Practical aspects of sample concentration and buffer exchange utilizing a miniaturized tangential flow filtration (TFF) system

Abstract

Concentration and buffer exchange steps are integral to any preparative scale protein production, whether for structural biology, or general biochemistry needs. These steps must be done at least once at the end of the purification protocol, or even between different chromatographic steps, adding up to a significant amount of time.

 

Ultrafiltration is the current standard for concentrating proteins and, on a lab-scale, typically involves disposable centrifuge-driven devices. These devices are dead-end in nature (the flow is perpendicular to the membrane) and create a concentration gradient at the membrane. The concentration at the membrane can far exceed the target slowing down the flow of the filtrate and increasing material loss due to aggregation/precipitation. The only way to monitor the concentration progress or to mix the sample is by periodic interruption of the centrifugation, making it a fairly hands-on method.

 

Membrane dialysis is the most popular buffer exchange method also involving a molecular weight cutoff membrane driven by the osmotic pressure. While being a hands-off method, it requires a large excess of the dialysis buffer, a long dialysis time (8-12 hours), and a subsequent concentration step.

On an industrial scale, both buffer exchange and concentration are accomplished with a single device employing tangential flow filtration (TFF). In addition to the filtrate flow across the membrane, TFF systems will also have an active flow parallel (or tangential) to the membrane. This flow mixes the sample (retentate) in real-time, drastically reducing the concentration gradient and allowing for filter dialysis (diafiltration) if a desired buffer was added to the retentate. However, even the smallest of the TFF devices do not fit in the typical lab workflow having the dead volume in tens to hundreds of milliliters.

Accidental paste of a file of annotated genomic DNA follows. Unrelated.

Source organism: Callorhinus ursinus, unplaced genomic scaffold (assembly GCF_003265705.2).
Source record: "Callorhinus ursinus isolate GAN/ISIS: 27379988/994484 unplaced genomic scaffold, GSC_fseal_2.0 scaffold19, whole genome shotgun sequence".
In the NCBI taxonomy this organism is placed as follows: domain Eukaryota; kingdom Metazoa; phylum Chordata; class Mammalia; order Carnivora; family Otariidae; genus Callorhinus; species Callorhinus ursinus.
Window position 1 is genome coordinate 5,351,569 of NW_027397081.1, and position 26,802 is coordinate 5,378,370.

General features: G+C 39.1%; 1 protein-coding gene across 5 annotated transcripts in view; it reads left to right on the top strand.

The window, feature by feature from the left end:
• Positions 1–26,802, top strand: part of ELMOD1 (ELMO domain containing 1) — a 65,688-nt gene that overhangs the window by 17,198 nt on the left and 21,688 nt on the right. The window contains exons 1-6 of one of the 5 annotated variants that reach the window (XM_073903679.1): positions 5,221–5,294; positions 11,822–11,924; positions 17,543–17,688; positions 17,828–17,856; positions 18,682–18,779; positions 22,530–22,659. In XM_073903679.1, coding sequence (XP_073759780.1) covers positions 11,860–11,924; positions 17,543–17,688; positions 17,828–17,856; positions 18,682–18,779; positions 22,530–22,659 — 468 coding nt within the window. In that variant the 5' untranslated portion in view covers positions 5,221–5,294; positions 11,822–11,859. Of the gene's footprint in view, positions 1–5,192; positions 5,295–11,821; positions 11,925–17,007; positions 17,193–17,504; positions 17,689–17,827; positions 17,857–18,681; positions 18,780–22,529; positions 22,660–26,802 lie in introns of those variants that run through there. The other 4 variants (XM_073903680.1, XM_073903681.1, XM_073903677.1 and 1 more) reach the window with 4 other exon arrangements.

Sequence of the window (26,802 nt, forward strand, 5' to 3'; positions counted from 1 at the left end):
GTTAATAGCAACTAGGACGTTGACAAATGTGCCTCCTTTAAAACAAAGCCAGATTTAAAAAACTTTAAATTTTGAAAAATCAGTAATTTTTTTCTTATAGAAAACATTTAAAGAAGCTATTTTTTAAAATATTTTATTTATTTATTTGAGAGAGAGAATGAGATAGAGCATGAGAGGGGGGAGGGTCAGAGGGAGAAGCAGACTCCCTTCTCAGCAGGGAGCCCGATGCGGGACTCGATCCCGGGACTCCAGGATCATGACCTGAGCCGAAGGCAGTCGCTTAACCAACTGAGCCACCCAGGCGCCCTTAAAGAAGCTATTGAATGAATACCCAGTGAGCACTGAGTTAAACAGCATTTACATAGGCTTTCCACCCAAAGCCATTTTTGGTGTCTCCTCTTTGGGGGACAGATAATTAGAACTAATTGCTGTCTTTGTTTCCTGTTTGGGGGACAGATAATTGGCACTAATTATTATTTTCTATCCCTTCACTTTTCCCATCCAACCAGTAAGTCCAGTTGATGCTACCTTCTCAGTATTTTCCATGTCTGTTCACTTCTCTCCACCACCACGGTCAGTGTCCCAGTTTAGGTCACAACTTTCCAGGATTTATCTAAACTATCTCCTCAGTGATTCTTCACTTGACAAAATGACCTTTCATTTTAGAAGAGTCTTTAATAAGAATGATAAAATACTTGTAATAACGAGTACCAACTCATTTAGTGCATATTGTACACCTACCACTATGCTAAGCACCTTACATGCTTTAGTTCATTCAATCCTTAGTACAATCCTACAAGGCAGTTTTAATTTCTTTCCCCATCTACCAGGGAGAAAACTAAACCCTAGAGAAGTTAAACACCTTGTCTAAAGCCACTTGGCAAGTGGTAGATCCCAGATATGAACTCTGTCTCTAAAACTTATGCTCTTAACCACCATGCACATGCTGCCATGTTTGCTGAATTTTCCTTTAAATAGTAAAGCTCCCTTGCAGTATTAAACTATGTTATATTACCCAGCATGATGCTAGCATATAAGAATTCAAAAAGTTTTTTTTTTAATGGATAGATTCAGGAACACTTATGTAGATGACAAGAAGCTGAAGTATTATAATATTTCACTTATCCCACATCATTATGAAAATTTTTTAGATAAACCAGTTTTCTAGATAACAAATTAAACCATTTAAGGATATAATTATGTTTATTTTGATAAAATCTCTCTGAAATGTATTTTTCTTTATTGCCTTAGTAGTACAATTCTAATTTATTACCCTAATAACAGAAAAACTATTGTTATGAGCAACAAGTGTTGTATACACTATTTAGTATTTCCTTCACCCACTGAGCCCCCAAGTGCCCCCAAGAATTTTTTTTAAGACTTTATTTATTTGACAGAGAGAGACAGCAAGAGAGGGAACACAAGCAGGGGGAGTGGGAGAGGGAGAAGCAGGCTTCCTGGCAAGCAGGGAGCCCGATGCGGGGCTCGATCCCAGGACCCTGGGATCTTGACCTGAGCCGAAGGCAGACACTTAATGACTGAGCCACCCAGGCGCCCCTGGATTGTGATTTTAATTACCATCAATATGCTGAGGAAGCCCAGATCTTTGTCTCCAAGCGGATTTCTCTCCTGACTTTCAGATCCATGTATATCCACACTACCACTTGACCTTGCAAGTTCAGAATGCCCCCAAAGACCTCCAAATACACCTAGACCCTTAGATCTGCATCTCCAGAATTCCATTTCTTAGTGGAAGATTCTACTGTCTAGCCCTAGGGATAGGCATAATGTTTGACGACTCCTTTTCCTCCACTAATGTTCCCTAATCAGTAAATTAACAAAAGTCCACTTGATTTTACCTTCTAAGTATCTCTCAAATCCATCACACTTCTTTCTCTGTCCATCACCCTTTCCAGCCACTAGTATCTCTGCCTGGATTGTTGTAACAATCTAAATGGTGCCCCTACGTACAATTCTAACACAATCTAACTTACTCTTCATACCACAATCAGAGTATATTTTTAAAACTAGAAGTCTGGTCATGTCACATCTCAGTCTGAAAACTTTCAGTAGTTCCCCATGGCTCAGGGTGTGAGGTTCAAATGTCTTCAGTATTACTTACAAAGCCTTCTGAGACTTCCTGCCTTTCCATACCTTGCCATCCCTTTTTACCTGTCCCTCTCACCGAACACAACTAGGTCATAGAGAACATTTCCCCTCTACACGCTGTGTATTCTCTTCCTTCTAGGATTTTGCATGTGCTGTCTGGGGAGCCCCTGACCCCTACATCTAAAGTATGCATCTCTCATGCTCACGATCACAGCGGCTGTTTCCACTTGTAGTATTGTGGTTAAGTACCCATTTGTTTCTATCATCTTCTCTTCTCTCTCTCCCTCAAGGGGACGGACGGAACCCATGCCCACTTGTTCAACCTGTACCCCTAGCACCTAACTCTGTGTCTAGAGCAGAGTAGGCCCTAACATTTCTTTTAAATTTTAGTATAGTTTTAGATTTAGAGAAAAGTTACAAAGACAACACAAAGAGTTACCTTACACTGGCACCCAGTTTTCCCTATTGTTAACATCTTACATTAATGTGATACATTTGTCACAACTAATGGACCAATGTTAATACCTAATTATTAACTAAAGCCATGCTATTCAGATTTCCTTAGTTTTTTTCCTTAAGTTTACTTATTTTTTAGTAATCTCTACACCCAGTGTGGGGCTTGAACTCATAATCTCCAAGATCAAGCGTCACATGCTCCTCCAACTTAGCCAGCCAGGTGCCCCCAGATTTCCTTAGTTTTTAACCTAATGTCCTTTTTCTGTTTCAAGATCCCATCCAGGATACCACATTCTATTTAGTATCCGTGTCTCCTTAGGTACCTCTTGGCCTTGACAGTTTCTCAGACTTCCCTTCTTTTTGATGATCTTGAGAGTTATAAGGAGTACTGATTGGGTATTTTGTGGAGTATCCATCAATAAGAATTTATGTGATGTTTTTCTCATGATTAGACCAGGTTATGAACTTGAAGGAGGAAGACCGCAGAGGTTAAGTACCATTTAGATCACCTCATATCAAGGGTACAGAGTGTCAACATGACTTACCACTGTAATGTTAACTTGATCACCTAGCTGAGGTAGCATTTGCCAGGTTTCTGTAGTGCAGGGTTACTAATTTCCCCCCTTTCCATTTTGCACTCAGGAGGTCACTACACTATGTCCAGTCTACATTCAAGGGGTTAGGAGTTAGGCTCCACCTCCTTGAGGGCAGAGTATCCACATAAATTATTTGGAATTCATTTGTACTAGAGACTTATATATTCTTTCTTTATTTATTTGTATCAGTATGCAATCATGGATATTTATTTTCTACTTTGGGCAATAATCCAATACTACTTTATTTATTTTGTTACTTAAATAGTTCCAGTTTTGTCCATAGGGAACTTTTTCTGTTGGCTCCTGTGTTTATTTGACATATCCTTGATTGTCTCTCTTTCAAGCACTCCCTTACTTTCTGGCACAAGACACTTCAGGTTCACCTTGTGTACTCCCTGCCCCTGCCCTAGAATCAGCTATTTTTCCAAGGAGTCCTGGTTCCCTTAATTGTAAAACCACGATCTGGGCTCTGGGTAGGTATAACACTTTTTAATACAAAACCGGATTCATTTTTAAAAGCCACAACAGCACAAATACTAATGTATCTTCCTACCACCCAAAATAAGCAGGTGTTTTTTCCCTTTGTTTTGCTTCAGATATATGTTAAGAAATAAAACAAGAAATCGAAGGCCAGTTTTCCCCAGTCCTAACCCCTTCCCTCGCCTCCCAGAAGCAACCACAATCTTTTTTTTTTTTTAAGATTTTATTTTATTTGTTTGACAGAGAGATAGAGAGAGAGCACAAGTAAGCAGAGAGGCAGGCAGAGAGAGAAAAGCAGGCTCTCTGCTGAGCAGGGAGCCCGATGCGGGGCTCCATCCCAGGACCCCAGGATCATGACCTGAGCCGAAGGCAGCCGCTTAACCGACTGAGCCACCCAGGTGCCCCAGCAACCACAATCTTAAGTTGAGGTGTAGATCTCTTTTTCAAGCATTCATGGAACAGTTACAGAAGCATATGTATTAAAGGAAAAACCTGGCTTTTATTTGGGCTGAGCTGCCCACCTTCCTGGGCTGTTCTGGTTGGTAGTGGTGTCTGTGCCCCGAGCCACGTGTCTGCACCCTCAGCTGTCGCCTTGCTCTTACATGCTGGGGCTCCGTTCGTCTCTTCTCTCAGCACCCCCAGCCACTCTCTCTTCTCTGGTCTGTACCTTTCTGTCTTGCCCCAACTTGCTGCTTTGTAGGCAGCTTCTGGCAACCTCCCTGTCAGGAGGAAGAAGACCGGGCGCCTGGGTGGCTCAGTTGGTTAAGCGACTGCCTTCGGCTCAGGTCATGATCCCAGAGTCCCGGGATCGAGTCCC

Here we present our miniaturized TFF system, one of the smallest device of its kind available, intended specifically for lab-scale purifications. It features a consumable cartridge that encapsulates a microfluidic pump and a slightly larger membrane than a typical 15 mL centrifugal device (~7.1 cm^2 compared to 12.4 cm^2). It has a completely recoverable dead volume under one milliliter and can accommodate volumes up to 50 mL if performing diafiltration in the same run, or up to 100 mL if only concentrating. The TFF system is capable of ultrafiltration rates up to 5 times faster compared to a 15 mL centrifugal device and is completely automated with non-contact liquid sensing, bringing the retentate volume down to the specified setpoint.

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